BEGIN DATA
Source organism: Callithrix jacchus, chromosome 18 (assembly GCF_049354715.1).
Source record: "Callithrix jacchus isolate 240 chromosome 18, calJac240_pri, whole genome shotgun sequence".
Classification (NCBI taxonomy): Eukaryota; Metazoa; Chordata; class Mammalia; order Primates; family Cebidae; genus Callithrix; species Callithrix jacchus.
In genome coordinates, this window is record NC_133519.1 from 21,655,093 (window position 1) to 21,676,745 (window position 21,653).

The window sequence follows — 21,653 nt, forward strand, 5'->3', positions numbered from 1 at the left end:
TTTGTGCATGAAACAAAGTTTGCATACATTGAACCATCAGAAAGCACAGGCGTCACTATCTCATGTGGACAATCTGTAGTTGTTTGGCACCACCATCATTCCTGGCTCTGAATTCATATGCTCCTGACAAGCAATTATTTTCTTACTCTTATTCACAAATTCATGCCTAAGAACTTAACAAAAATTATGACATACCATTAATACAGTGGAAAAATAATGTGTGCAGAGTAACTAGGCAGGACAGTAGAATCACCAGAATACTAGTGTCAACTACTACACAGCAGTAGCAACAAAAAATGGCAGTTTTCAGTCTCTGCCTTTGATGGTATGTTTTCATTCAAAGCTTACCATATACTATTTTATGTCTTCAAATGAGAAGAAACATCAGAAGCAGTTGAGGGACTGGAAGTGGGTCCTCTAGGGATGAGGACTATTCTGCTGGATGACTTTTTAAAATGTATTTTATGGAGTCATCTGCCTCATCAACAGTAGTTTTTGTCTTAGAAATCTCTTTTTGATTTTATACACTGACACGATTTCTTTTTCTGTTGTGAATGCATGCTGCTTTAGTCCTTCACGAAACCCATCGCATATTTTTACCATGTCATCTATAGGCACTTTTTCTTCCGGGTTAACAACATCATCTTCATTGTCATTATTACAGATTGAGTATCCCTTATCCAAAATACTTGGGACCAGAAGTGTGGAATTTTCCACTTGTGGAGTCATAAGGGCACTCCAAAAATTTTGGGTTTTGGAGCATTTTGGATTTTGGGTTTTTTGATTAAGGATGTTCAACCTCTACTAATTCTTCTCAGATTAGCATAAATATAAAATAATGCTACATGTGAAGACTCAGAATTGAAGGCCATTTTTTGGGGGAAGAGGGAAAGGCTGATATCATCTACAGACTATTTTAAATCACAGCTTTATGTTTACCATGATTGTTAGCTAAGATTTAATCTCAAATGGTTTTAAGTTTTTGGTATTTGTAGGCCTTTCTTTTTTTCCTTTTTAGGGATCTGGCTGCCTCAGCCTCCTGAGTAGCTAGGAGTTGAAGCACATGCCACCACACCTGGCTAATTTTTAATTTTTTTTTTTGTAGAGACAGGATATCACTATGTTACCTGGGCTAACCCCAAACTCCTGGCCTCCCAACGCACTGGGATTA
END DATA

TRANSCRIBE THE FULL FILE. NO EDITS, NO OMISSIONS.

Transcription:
Source organism: Callithrix jacchus, chromosome 18 (assembly GCF_049354715.1).
Source record: "Callithrix jacchus isolate 240 chromosome 18, calJac240_pri, whole genome shotgun sequence".
Classification (NCBI taxonomy): Eukaryota; Metazoa; Chordata; class Mammalia; order Primates; family Cebidae; genus Callithrix; species Callithrix jacchus.
In genome coordinates, this window is record NC_133519.1 from 21,655,093 (window position 1) to 21,676,745 (window position 21,653).

The window sequence follows — 21,653 nt, forward strand, 5'->3', positions numbered from 1 at the left end:
TTTGTGCATGAAACAAAGTTTGCATACATTGAACCATCAGAAAGCACAGGCGTCACTATCTCATGTGGACAATCTGTAGTTGTTTGGCACCACCATCATTCCTGGCTCTGAATTCATATGCTCCTGACAAGCAATTATTTTCTTACTCTTATTCACAAATTCATGCCTAAGAACTTAACAAAAATTATGACATACCATTAATACAGTGGAAAAATAATGTGTGCAGAGTAACTAGGCAGGACAGTAGAATCACCAGAATACTAGTGTCAACTACTACACAGCAGTAGCAACAAAAAATGGCAGTTTTCAGTCTCTGCCTTTGATGGTATGTTTTCATTCAAAGCTTACCATATACTATTTTATGTCTTCAAATGAGAAGAAACATCAGAAGCAGTTGAGGGACTGGAAGTGGGTCCTCTAGGGATGAGGACTATTCTGCTGGATGACTTTTTAAAATGTATTTTATGGAGTCATCTGCCTCATCAACAGTAGTTTTTGTCTTAGAAATCTCTTTTTGATTTTATACACTGACACGATTTCTTTTTCTGTTGTGAATGCATGCTGCTTTAGTCCTTCACGAAACCCATCGCATATTTTTACCATGTCATCTATAGGCACTTTTTCTTCCGGGTTAACAACATCATCTTCATTGTCATTATTACAGATTGAGTATCCCTTATCCAAAATACTTGGGACCAGAAGTGTGGAATTTTCCACTTGTGGAGTCATAAGGGCACTCCAAAAATTTTGGGTTTTGGAGCATTTTGGATTTTGGGTTTTTTGATTAAGGATGTTCAACCTCTACTAATTCTTCTCAGATTAGCATAAATATAAAATAATGCTACATGTGAAGACTCAGAATTGAAGGCCATTTTTTGGGGGAAGAGGGAAAGGCTGATATCATCTACAGACTATTTTAAATCACAGCTTTATGTTTACCATGATTGTTAGCTAAGATTTAATCTCAAATGGTTTTAAGTTTTTGGTATTTGTAGGCCTTTCTTTTTTTCCTTTTTAGGGATCTGGCTGCCTCAGCCTCCTGAGTAGCTAGGAGTTGAAGCACATGCCACCACACCTGGCTAATTTTTAATTTTTTTTTTTGTAGAGACAGGATATCACTATGTTACCTGGGCTAACCCCAAACTCCTGGCCTCCCAACGCACTGGGATTA